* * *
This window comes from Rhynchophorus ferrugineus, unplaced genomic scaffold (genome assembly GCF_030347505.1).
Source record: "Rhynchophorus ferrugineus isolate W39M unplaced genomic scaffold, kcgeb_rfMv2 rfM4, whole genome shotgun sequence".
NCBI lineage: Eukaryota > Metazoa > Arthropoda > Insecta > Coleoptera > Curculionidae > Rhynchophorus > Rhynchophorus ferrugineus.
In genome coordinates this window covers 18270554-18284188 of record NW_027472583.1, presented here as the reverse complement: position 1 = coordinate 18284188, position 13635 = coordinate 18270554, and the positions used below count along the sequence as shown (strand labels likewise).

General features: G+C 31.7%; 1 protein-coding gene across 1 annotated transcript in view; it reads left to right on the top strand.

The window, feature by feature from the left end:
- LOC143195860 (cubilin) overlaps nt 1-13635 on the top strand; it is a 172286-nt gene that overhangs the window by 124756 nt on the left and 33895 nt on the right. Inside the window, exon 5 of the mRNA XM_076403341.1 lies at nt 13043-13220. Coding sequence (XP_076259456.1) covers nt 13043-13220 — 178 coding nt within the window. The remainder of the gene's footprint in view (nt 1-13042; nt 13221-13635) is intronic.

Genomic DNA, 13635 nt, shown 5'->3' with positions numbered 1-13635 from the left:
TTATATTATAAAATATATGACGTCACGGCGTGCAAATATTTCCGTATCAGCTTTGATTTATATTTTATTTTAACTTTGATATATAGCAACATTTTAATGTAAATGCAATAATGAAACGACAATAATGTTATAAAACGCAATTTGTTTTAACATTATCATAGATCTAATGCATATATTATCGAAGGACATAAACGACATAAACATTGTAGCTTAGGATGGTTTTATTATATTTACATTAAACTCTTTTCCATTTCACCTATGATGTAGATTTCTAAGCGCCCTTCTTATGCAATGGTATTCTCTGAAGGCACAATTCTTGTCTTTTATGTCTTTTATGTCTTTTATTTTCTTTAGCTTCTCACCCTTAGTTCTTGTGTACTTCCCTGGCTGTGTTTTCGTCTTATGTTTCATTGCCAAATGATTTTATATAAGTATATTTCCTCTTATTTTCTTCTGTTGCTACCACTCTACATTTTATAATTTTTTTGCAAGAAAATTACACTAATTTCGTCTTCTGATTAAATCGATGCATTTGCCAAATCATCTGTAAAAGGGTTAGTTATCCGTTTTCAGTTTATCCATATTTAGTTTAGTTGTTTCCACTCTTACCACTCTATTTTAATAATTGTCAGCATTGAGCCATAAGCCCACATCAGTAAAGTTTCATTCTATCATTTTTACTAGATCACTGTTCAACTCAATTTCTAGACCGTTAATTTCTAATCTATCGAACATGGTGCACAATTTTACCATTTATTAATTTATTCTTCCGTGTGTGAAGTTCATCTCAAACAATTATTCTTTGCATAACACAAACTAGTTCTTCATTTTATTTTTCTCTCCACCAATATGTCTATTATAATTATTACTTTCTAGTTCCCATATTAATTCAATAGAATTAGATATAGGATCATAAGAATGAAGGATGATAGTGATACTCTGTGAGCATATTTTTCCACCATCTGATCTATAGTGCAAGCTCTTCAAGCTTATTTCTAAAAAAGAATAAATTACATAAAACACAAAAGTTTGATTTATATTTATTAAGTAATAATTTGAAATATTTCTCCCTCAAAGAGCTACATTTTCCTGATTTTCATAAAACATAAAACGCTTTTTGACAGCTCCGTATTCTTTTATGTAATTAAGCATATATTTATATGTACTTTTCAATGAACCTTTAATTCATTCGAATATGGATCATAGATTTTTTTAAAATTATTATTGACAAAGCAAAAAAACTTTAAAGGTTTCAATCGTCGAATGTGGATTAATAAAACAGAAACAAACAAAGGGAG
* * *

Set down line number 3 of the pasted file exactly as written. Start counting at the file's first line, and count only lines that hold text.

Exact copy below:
NCBI lineage: Eukaryota > Metazoa > Arthropoda > Insecta > Coleoptera > Curculionidae > Rhynchophorus > Rhynchophorus ferrugineus.